There's a difference between fads and trends. Fads come and go, but trends tend to stick around.
It's easy to talk about the year ahead and what might be a fad, a hot new menu item or restaurant news for the upcoming year. However, determining trends is a bit harder: there are many factors to consider and so many regional influences and differences.
"Will toast pop up in Waterloo Region any time soon?" - Andrew Coppolino
I've attempted to predict some 2016 trends that we might see in Waterloo Region by researching industry reports, reading chef surveys, digesting media releases from organizations such as Technomic, Mintel, Culinary Concierge, McCormick's, and Restaurants Canada, and eating some foods that may or may not have been tasty.
By the way: Bacon no longer seems to be the food factor it once was.
This will certainly be a highlight of 2016: Not only are beef, pork and chicken prices climbing, but vegetable prices rose dramatically. Cauliflower is just one example – the price jumped to $8 for a single head by year's end. A weak Canadian dollar is primarily responsible, and it means we will be paying about $345 more for our food in 2016, according to the annual report by the University of Guelph.
Vegetable, herb power
Regardless, vegetables like bok choy and other leafy greens – from mustard greens and chard to dandelion – are predicted to be popular in 2016. Toss into that mix a return to classic herbs like parsley and thyme and a re-discovery of more unusual ingredients such as lovage and chervil. The Jerusalem artichoke (or sunchoke) seems poised to be more popular, too. At the haute cuisine level of dining, Alain Ducasse, at his Parisian restaurant Alain Ducasse au Plaza Athénée, has reduced the emphasis on red meat and is focusing on fish, vegetables and cereals (although it should be noted the restaurant has lost one of its three Michelin stars in the undertaking.)
Feeling a pulse
The United Nations has declared 2016 the International Year of Pulses – that includes super-healthy and versatile peas, beans, chickpeas and lentils. They are high in fibre and high in protein. They can feed hordes of people – and we all should be eating more of them. And they can be used in dozens of dishes.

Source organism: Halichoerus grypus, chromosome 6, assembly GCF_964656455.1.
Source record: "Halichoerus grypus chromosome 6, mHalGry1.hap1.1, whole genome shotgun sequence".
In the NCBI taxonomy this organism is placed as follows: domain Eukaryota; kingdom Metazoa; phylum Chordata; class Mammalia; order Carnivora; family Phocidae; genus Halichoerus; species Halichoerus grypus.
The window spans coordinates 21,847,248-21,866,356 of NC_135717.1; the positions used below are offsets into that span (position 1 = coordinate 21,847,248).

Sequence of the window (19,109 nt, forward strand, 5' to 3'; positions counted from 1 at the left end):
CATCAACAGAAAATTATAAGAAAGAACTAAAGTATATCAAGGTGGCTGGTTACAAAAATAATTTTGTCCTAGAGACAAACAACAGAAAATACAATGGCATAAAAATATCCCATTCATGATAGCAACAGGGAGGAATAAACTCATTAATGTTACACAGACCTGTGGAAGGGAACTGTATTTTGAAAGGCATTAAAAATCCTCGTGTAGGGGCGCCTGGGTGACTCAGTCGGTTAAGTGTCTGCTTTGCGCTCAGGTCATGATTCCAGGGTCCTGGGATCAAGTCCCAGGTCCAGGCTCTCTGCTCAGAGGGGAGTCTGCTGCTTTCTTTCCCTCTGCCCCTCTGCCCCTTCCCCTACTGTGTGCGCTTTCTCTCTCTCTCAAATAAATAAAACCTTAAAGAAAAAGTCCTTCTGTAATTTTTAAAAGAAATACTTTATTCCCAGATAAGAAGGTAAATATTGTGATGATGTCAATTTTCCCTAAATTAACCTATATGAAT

The phrase "Fight for 15" is ringing out in the industry in the United States and has supporters in Canada, too. It is a movement to boost wages at low-paying jobs – including restaurant jobs – to a more reasonable level of a minimum wage of $15 per hour. The restaurant industry will also be facing a shortage of cooks, issues around tip sharing, and struggling with difficult working conditions and hours as well as the spectre of harassment and abuse in the workplace. Also, in December 2015 Ontario awareness was raised and laws passed banning restaurant owners from taking a cut of the server's tip
Farm-to-table, local and healthy guts
Trends that have entrenched themselves in the industry over the past several years will likely continue: Locally produced foods, the farm-to-table philosophy, small (and sharing) plates, snack menus (such as at The Berlin, in Kitchener), pickling and fermented foods. You can add to that list a new and growing interest in smoking food and a revival/update of the 1980s craze for house-made vinegars.
If there is a trend that removes red meat's richness from the menu, something needs to be added in its place. Forecasts are for chefs to try deepening flavours by caramelizing, roasting, smoking and brûléeing ingredients to create a robust, full-bodied richness.
With processed sugars taking a bit of a health hit, the predictions are for more natural sweetener alternatives (although most undergo some sort of processing) like honey, agave and the ever-popular maple syrup.
A toast to toast?
Restaurants in the United States have featured "toast menus" – these snacks are growing more popular and could be slathered with chicken liver pâté, ricotta, tomato jam, roasted bone marrow and pickled anchovies. Will toast pop up in Waterloo Region any time soon? You never know.
Microbreweries will continue to flourish: Kitchener's Descendants Beer and Beverage Co. is slated to open this winter on Victoria Street at Lancaster Avenue. As well, locally-made spirits – there's a distillery in Guelph and one in Elmira – are gaining traction, too. From a mixology standpoint, the flavours they are being joined with include infused vinegars, seasonal ingredients, smoked ingredients and fresh herbs.
Malay and Filipino foods will be on the rise. (There's a sign up for Sari Sari, a Filipino restaurant on Lancaster Avenue in Kitchener, but it was not open at the time this was being written). Otherwise, look for raita, sriracha-like hot sauces, soy sauces and chimichurri sauce – a thick herb, oil and vinegar steak condiment hailing from Argentina that's absolutely delicious.
We'll check back in a year to see how this menu of 2016 prognostications played out.